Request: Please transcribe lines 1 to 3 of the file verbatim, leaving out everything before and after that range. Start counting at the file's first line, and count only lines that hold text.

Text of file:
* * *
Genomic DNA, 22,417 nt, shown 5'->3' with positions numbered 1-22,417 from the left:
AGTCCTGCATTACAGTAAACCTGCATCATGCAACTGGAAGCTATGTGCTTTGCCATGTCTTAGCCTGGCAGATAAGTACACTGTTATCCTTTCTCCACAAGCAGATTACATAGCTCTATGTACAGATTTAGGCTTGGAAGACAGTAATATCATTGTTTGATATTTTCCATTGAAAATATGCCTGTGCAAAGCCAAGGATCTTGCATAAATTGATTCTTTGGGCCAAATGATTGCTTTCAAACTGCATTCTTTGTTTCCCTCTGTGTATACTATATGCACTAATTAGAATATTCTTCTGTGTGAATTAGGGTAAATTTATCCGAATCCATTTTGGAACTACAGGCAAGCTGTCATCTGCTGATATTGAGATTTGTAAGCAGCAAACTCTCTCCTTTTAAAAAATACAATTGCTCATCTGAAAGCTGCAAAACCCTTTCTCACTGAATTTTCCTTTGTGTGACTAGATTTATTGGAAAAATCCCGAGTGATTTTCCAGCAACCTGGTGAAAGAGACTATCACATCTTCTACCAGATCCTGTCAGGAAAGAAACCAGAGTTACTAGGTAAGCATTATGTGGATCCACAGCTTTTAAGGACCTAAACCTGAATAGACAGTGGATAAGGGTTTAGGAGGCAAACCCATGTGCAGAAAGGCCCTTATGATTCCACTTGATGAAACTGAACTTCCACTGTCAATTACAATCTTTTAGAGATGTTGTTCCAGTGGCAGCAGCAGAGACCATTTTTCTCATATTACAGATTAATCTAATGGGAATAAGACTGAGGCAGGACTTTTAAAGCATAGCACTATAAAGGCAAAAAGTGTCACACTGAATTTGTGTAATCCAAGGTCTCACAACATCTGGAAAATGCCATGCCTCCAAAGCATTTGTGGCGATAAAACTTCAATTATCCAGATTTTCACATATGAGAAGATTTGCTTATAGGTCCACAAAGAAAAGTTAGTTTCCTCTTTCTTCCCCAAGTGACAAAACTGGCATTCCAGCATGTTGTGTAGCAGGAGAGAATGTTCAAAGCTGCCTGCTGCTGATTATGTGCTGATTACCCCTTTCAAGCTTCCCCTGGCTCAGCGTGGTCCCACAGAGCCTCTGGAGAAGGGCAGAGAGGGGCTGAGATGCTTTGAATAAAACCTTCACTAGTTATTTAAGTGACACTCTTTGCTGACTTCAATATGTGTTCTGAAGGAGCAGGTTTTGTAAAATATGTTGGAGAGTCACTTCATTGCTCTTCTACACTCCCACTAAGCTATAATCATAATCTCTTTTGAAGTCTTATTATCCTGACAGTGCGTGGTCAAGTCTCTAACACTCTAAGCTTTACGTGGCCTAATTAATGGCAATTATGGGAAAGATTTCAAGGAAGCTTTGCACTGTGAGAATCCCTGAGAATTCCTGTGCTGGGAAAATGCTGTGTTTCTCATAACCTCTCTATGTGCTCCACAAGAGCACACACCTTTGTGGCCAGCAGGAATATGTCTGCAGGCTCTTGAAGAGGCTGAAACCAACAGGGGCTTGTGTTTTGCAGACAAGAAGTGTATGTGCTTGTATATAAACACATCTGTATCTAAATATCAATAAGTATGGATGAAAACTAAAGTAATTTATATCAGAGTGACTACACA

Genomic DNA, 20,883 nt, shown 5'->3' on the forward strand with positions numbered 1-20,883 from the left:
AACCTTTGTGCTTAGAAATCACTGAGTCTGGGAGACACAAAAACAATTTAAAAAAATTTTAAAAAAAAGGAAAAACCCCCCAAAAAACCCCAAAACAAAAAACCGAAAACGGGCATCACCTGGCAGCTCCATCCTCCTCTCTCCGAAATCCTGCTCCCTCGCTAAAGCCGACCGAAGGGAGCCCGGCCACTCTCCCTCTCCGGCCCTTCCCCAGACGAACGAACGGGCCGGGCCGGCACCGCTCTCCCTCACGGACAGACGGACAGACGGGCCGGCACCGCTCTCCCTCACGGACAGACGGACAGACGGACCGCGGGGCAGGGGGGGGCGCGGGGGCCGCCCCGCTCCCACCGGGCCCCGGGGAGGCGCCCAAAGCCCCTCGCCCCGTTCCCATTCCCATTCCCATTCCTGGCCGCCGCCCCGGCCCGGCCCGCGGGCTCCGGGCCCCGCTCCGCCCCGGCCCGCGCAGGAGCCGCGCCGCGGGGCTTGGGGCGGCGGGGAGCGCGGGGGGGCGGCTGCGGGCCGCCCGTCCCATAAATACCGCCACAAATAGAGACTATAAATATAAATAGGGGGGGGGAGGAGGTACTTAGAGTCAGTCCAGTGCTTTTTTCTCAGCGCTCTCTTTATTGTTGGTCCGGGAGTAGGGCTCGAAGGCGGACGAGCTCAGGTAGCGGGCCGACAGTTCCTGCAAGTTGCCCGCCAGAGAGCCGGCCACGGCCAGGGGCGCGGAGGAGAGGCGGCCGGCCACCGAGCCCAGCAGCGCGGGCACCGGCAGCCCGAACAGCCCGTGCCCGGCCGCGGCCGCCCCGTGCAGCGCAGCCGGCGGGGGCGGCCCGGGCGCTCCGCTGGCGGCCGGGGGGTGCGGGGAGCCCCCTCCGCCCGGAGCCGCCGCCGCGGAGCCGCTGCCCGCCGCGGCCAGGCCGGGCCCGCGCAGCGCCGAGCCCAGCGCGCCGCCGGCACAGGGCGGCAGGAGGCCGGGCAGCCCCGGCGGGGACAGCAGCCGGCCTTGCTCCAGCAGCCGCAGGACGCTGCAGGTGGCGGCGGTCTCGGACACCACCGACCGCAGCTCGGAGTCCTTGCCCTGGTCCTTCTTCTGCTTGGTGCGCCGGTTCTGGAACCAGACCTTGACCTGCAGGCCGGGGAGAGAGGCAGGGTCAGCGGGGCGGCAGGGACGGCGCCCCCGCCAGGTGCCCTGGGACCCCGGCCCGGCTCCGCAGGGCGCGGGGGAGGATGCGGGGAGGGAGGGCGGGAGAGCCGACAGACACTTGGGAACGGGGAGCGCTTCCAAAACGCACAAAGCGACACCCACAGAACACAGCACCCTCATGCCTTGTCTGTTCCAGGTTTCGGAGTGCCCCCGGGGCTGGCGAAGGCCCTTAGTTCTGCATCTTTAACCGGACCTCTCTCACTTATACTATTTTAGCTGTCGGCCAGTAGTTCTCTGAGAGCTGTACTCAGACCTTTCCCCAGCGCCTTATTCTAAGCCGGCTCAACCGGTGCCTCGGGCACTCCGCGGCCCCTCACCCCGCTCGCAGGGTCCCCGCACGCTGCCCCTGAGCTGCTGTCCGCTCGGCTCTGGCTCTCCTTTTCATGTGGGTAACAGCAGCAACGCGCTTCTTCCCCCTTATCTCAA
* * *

Genomic DNA, 22,417 nt, shown 5'->3' with positions numbered 1-22,417 from the left:
AGTCCTGCATTACAGTAAACCTGCATCATGCAACTGGAAGCTATGTGCTTTGCCATGTCTTAGCCTGGCAGATAAGTACACTGTTATCCTTTCTCCACAAGCAGATTACATAGCTCTATGTACAGATTTAGGCTTGGAAGACAGTAATATCATTGTTTGATATTTTCCATTGAAAATATGCCTGTGCAAAGCCAAGGATCTTGCATAAATTGATTCTTTGGGCCAAATGATTGCTTTCAAACTGCATTCTTTGTTTCCCTCTGTGTATACTATATGCACTAATTAGAATATTCTTCTGTGTGAATTAGGGTAAATTTATCCGAATCCATTTTGGAACTACAGGCAAGCTGTCATCTGCTGATATTGAGATTTGTAAGCAGCAAACTCTCTCCTTTTAAAAAATACAATTGCTCATCTGAAAGCTGCAAAACCCTTTCTCACTGAATTTTCCTTTGTGTGACTAGATTTATTGGAAAAATCCCGAGTGATTTTCCAGCAACCTGGTGAAAGAGACTATCACATCTTCTACCAGATCCTGTCAGGAAAGAAACCAGAGTTACTAGGTAAGCATTATGTGGATCCACAGCTTTTAAGGACCTAAACCTGAATAGACAGTGGATAAGGGTTTAGGAGGCAAACCCATGTGCAGAAAGGCCCTTATGATTCCACTTGATGAAACTGAACTTCCACTGTCAATTACAATCTTTTAGAGATGTTGTTCCAGTGGCAGCAGCAGAGACCATTTTTCTCATATTACAGATTAATCTAATGGGAATAAGACTGAGGCAGGACTTTTAAAGCATAGCACTATAAAGGCAAAAAGTGTCACACTGAATTTGTGTAATCCAAGGTCTCACAACATCTGGAAAATGCCATGCCTCCAAAGCATTTGTGGCGATAAAACTTCAATTATCCAGATTTTCACATATGAGAAGATTTGCTTATAGGTCCACAAAGAAAAGTTAGTTTCCTCTTTCTTCCCCAAGTGACAAAACTGGCATTCCAGCATGTTGTGTAGCAGGAGAGAATGTTCAAAGCTGCCTGCTGCTGATTATGTGCTGATTACCCCTTTCAAGCTTCCCCTGGCTCAGCGTGGTCCCACAGAGCCTCTGGAGAAGGGCAGAGAGGGGCTGAGATGCTTTGAATAAAACCTTCACTAGTTATTTAAGTGACACTCTTTGCTGACTTCAATATGTGTTCTGAAGGAGCAGGTTTTGTAAAATATGTTGGAGAGTCACTTCATTGCTCTTCTACACTCCCACTAAGCTATAATCATAATCTCTTTTGAAGTCTTATTATCCTGACAGTGCGTGGTCAAGTCTCTAACACTCTAAGCTTTACGTGGCCTAATTAATGGCAATTATGGGAAAGATTTCAAGGAAGCTTTGCACTGTGAGAATCCCTGAGAATTCCTGTGCTGGGAAAATGCTGTGTTTCTCATAACCTCTCTATGTGCTCCACAAGAGCACACACCTTTGTGGCCAGCAGGAATATGTCTGCAGGCTCTTGAAGAGGCTGAAACCAACAGGGGCTTGTGTTTTGCAGACAAGAAGTGTATGTGCTTGTATATAAACACATCTGTATCTAAATATCAATAAGTATGGATGAAAACTAAAGTAATTTATATCAGAGTGACTACACA

Genomic DNA, 20,883 nt, shown 5'->3' on the forward strand with positions numbered 1-20,883 from the left: